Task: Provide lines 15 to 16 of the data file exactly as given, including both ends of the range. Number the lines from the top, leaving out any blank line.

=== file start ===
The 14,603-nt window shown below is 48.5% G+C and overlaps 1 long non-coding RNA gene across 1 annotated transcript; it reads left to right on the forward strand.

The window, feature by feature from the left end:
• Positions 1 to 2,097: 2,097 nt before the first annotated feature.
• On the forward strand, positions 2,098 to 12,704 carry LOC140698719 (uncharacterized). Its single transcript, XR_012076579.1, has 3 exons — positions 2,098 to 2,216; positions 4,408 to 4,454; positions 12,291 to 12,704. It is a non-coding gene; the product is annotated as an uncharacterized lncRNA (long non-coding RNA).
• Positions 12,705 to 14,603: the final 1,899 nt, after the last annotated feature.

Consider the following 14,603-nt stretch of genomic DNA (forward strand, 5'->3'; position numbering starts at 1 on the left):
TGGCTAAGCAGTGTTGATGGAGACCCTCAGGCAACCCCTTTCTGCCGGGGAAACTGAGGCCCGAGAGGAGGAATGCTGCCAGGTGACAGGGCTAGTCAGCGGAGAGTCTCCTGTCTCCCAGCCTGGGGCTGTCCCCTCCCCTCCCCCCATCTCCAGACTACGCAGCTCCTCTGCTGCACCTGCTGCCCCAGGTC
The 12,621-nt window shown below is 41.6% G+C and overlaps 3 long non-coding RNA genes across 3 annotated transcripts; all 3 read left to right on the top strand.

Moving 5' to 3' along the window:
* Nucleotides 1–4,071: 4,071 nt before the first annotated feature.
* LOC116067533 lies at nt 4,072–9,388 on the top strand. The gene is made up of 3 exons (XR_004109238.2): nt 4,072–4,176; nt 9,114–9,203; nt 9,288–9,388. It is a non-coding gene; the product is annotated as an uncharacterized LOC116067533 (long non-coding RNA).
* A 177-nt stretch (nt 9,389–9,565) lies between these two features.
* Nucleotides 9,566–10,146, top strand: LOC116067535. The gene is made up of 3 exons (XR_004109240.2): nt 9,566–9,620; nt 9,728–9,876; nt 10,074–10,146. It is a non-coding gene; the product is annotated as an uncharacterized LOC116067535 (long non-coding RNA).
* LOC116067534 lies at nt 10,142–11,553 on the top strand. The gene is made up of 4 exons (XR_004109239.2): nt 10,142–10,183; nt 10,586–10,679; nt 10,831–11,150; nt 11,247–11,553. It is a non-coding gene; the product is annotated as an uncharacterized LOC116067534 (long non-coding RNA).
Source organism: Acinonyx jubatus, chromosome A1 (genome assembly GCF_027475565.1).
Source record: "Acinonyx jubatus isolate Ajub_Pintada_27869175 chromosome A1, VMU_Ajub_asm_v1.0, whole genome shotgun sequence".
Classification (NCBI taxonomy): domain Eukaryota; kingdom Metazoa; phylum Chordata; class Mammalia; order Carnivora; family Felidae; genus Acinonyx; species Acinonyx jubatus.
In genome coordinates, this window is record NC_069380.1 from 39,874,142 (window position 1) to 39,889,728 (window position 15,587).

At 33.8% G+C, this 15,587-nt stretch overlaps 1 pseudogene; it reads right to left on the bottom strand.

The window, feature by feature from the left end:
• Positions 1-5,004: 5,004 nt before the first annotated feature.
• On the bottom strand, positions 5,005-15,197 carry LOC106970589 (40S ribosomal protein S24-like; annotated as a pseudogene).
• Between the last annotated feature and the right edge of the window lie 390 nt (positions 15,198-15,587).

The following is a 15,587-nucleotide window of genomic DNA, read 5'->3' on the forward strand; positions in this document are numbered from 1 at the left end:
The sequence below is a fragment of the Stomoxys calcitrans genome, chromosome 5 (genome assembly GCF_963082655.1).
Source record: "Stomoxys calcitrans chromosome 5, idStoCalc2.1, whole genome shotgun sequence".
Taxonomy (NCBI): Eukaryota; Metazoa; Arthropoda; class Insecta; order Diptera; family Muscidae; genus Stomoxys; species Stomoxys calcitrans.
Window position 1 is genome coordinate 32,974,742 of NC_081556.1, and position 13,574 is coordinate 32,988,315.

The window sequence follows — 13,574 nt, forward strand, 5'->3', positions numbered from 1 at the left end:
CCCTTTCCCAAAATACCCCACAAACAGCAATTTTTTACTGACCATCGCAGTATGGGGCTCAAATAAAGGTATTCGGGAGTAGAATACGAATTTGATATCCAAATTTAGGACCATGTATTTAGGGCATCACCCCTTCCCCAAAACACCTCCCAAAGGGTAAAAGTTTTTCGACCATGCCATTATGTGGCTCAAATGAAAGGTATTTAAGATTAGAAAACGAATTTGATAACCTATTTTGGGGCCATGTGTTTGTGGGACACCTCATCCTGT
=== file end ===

Source organism: Acinonyx jubatus, chromosome A1 (genome assembly GCF_027475565.1).
Source record: "Acinonyx jubatus isolate Ajub_Pintada_27869175 chromosome A1, VMU_Ajub_asm_v1.0, whole genome shotgun sequence".